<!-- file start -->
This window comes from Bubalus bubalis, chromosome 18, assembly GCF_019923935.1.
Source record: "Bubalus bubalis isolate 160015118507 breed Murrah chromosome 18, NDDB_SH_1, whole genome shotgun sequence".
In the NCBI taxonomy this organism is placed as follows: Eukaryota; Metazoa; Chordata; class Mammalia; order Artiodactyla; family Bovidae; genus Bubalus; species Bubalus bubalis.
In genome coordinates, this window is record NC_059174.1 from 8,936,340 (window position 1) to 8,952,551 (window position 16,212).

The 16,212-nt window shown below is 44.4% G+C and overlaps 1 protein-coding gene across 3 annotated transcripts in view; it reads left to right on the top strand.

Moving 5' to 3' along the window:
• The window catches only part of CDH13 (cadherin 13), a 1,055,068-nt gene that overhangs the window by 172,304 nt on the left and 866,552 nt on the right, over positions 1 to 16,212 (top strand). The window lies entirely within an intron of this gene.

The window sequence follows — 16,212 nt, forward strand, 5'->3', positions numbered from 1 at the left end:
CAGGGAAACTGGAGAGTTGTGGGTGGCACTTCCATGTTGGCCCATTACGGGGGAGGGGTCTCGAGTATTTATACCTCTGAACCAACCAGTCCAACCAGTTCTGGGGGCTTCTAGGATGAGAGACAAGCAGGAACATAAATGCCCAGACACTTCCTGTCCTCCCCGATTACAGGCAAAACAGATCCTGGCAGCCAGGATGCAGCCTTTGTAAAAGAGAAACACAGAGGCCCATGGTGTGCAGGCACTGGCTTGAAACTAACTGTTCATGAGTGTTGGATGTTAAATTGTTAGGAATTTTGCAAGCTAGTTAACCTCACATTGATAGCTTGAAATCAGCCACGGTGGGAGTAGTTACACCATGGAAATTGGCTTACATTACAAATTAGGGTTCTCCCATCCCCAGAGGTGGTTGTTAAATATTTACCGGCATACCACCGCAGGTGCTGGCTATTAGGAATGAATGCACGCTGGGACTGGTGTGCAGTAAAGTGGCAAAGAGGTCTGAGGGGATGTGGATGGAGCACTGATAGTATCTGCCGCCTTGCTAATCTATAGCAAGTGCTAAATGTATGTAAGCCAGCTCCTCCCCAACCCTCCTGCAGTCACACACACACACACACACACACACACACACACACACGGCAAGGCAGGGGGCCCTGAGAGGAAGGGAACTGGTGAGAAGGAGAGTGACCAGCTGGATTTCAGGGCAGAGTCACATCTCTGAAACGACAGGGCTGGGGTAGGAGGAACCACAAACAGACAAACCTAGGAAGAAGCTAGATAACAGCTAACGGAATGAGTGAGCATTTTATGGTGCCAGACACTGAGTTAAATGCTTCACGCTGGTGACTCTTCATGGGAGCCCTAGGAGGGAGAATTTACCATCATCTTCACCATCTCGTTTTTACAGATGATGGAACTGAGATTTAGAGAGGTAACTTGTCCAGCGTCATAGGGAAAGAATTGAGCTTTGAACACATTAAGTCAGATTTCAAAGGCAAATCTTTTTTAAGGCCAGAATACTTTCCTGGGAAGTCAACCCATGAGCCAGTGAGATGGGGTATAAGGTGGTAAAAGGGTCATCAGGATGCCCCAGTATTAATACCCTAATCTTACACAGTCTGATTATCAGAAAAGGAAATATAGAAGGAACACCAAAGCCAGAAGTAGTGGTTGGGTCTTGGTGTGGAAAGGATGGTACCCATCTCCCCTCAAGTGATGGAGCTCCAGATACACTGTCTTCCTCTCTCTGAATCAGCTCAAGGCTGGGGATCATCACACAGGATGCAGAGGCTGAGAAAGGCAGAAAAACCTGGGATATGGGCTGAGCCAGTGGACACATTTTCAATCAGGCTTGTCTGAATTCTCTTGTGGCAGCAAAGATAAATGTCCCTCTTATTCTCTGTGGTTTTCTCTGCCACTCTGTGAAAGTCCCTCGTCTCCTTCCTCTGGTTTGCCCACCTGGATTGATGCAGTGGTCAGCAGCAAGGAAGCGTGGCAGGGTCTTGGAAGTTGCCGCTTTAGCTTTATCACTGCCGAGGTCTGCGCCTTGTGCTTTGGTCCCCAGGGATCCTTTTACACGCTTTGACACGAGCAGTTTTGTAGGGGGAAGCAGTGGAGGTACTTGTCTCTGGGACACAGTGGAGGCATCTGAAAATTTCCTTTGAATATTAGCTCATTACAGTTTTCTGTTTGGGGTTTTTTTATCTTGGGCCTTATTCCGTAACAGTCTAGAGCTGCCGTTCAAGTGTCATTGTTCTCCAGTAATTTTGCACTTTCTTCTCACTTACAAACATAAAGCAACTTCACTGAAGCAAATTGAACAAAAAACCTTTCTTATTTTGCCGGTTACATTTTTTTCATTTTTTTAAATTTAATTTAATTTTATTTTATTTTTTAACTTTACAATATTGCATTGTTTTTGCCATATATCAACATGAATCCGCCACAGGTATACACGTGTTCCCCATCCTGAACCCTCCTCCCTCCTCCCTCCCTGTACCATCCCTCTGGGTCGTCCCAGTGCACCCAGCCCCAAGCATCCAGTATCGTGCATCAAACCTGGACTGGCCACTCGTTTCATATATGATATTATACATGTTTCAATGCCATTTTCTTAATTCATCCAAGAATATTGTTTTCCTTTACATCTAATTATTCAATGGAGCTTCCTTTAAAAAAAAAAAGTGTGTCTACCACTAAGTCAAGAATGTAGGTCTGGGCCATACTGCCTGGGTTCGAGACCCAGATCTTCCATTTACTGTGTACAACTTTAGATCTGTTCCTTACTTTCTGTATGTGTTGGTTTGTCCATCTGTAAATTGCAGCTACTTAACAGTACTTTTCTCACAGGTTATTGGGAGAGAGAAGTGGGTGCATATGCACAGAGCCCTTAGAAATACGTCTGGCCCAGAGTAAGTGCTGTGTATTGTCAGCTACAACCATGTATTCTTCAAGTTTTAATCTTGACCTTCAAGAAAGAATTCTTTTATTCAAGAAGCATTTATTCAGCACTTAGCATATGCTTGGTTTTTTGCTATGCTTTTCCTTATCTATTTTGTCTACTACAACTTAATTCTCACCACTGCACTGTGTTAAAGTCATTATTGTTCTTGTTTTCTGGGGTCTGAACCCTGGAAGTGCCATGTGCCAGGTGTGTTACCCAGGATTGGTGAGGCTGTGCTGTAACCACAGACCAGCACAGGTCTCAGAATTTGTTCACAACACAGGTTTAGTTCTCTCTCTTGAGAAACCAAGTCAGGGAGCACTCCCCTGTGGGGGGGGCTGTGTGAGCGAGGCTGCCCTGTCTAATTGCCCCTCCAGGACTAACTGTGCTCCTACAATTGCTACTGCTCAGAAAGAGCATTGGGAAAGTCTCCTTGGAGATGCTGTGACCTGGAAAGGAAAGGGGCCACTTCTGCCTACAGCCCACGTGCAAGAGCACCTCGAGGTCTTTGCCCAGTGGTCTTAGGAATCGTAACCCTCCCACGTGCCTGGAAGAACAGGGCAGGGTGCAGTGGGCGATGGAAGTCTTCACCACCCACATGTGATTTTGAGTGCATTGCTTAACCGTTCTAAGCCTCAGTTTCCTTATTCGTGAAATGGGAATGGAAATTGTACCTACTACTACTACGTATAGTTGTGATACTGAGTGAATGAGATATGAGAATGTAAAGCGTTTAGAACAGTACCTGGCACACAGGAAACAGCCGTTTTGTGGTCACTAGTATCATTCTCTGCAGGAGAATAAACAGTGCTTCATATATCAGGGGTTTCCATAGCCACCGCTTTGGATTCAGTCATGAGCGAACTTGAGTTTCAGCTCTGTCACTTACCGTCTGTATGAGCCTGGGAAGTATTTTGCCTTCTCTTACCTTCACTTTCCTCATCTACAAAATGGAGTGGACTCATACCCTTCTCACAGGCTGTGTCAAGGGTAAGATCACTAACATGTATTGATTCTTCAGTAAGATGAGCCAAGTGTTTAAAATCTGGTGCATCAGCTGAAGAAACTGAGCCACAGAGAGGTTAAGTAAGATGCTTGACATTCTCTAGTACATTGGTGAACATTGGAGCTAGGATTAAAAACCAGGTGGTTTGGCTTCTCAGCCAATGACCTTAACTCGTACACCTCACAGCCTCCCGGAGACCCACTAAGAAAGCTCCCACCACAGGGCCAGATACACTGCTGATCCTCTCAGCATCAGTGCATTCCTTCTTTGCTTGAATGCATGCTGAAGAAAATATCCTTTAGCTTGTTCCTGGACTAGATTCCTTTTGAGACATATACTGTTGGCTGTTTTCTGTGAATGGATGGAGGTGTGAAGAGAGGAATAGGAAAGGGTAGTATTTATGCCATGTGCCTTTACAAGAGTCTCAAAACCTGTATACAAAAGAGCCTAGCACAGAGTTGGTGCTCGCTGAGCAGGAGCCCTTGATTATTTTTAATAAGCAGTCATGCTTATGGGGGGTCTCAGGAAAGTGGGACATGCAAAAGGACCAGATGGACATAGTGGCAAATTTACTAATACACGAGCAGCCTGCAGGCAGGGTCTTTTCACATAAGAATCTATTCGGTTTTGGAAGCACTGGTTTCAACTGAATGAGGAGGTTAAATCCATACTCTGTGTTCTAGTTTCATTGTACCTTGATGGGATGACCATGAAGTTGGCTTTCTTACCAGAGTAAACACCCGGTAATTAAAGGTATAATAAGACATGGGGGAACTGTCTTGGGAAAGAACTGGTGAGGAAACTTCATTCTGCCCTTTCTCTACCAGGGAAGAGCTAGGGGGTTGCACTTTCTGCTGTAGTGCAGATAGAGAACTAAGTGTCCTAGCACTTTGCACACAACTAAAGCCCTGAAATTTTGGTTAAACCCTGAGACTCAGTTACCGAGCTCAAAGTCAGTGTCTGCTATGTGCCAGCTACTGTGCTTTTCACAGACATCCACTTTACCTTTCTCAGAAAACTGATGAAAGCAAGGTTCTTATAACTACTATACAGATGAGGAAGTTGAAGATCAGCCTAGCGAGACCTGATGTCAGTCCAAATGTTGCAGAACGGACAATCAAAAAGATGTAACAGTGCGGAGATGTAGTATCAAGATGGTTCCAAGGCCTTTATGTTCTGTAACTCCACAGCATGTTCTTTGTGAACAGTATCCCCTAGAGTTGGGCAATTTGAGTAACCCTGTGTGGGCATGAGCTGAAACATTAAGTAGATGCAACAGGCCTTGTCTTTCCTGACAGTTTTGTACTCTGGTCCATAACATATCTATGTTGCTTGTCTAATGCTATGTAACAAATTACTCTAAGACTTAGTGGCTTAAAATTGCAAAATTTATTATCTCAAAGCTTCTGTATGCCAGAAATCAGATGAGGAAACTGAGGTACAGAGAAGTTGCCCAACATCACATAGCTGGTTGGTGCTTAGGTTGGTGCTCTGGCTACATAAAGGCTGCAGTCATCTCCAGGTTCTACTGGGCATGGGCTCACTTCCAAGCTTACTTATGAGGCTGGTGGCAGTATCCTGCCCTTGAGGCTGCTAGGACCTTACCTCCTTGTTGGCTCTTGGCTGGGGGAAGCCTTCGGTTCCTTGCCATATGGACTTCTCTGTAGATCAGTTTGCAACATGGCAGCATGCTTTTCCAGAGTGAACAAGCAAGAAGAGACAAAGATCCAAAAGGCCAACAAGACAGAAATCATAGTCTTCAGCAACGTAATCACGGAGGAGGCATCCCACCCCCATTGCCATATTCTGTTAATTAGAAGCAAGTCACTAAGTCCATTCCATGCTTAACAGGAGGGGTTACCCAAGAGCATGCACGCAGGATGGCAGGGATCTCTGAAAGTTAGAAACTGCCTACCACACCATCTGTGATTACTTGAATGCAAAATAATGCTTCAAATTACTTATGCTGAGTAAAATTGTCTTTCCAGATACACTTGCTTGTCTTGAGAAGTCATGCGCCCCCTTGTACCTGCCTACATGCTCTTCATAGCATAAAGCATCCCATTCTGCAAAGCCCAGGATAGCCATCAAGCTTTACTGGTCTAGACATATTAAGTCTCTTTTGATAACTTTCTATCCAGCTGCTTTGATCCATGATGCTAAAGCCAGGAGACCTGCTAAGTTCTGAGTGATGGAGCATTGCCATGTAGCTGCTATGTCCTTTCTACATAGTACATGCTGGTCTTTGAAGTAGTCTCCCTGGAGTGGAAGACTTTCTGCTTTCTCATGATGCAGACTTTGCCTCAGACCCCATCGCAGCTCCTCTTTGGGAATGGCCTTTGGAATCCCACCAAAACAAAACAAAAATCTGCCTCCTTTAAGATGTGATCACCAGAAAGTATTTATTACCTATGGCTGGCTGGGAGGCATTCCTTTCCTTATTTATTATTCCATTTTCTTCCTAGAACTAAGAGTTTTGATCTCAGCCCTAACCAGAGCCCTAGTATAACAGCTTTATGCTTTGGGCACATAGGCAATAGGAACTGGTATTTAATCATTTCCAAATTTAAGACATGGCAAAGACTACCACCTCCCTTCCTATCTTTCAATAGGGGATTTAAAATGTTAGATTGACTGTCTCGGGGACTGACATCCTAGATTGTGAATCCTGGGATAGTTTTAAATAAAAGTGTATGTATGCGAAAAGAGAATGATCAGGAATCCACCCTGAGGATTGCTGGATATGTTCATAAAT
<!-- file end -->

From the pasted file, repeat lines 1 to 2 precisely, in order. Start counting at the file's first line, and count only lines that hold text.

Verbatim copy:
This window comes from Bubalus bubalis, chromosome 18, assembly GCF_019923935.1.
Source record: "Bubalus bubalis isolate 160015118507 breed Murrah chromosome 18, NDDB_SH_1, whole genome shotgun sequence".